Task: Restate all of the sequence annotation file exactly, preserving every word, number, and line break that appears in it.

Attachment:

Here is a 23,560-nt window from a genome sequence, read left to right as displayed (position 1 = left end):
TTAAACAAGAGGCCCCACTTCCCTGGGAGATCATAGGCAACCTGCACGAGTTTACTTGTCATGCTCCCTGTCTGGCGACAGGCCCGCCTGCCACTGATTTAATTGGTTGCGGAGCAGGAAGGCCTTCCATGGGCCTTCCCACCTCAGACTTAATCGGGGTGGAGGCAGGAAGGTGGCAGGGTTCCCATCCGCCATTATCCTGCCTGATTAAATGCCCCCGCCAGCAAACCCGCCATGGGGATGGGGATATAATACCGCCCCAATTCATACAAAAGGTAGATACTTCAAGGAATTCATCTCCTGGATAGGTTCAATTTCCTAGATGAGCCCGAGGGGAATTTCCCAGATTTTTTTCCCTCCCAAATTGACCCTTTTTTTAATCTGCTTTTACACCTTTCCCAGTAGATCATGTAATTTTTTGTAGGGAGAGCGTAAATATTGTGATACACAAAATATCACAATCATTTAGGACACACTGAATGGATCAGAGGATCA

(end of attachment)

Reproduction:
Here is a 23,560-nt window from a genome sequence, read left to right as displayed (position 1 = left end):
TTAAACAAGAGGCCCCACTTCCCTGGGAGATCATAGGCAACCTGCACGAGTTTACTTGTCATGCTCCCTGTCTGGCGACAGGCCCGCCTGCCACTGATTTAATTGGTTGCGGAGCAGGAAGGCCTTCCATGGGCCTTCCCACCTCAGACTTAATCGGGGTGGAGGCAGGAAGGTGGCAGGGTTCCCATCCGCCATTATCCTGCCTGATTAAATGCCCCCGCCAGCAAACCCGCCATGGGGATGGGGATATAATACCGCCCCAATTCATACAAAAGGTAGATACTTCAAGGAATTCATCTCCTGGATAGGTTCAATTTCCTAGATGAGCCCGAGGGGAATTTCCCAGATTTTTTTCCCTCCCAAATTGACCCTTTTTTTAATCTGCTTTTACACCTTTCCCAGTAGATCATGTAATTTTTTGTAGGGAGAGCGTAAATATTGTGATACACAAAATATCACAATCATTTAGGACACACTGAATGGATCAGAGGATCA